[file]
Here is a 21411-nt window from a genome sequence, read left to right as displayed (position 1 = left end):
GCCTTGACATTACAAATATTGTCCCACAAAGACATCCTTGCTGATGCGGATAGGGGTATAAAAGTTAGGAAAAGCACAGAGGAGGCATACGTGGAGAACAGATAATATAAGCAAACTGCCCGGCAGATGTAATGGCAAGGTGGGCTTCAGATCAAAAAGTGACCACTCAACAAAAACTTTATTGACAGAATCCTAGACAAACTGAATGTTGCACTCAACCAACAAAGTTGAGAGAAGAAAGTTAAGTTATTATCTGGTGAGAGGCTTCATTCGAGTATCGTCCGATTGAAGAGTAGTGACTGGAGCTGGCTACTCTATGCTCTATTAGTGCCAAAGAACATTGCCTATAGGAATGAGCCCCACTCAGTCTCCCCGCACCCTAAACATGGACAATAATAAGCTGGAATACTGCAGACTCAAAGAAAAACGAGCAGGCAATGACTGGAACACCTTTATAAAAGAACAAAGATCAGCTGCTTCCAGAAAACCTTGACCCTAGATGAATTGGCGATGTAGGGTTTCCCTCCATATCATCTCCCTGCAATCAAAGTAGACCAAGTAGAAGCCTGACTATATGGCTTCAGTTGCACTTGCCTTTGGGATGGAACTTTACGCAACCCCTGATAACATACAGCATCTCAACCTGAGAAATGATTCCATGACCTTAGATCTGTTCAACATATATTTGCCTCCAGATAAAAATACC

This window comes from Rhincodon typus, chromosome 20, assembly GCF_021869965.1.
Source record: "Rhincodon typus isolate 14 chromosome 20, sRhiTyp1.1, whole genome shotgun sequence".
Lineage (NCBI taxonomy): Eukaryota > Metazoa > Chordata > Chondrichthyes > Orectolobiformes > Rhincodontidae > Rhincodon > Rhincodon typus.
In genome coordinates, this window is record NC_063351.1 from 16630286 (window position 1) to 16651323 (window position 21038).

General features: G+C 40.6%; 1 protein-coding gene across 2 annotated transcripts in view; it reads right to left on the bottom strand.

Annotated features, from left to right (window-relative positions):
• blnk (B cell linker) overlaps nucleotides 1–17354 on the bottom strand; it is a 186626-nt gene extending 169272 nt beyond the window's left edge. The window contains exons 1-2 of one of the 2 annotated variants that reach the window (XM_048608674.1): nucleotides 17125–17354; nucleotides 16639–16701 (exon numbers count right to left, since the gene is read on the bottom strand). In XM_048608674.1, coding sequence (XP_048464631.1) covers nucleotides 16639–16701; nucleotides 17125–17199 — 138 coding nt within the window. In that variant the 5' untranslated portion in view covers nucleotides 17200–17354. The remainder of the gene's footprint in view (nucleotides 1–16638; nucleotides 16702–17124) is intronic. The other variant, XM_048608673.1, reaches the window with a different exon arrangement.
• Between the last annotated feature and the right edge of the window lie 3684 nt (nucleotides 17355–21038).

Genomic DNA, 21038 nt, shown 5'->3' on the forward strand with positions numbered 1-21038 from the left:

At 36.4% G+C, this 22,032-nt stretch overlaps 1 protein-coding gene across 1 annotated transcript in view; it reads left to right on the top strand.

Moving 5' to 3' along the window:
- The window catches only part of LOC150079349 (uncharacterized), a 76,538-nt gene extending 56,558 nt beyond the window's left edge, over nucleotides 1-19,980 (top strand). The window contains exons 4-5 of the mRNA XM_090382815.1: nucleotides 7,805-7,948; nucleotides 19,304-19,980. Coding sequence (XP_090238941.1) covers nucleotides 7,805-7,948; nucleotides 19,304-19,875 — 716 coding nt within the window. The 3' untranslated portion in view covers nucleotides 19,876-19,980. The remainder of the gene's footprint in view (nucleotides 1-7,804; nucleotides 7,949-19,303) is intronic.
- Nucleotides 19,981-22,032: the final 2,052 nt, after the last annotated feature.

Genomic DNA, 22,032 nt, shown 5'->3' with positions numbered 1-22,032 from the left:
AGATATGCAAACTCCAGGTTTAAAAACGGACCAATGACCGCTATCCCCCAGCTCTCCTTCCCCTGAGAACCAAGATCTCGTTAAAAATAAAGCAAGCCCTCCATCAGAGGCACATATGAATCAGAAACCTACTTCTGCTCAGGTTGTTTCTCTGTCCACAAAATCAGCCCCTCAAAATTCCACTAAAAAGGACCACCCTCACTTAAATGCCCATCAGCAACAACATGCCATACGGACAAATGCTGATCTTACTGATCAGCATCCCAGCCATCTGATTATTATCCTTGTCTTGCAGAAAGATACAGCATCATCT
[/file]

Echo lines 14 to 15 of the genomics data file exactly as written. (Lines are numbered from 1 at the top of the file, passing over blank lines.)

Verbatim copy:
- The window catches only part of LOC150079349 (uncharacterized), a 76,538-nt gene extending 56,558 nt beyond the window's left edge, over nucleotides 1-19,980 (top strand). The window contains exons 4-5 of the mRNA XM_090382815.1: nucleotides 7,805-7,948; nucleotides 19,304-19,980. Coding sequence (XP_090238941.1) covers nucleotides 7,805-7,948; nucleotides 19,304-19,875 — 716 coding nt within the window. The 3' untranslated portion in view covers nucleotides 19,876-19,980. The remainder of the gene's footprint in view (nucleotides 1-7,804; nucleotides 7,949-19,303) is intronic.
- Nucleotides 19,981-22,032: the final 2,052 nt, after the last annotated feature.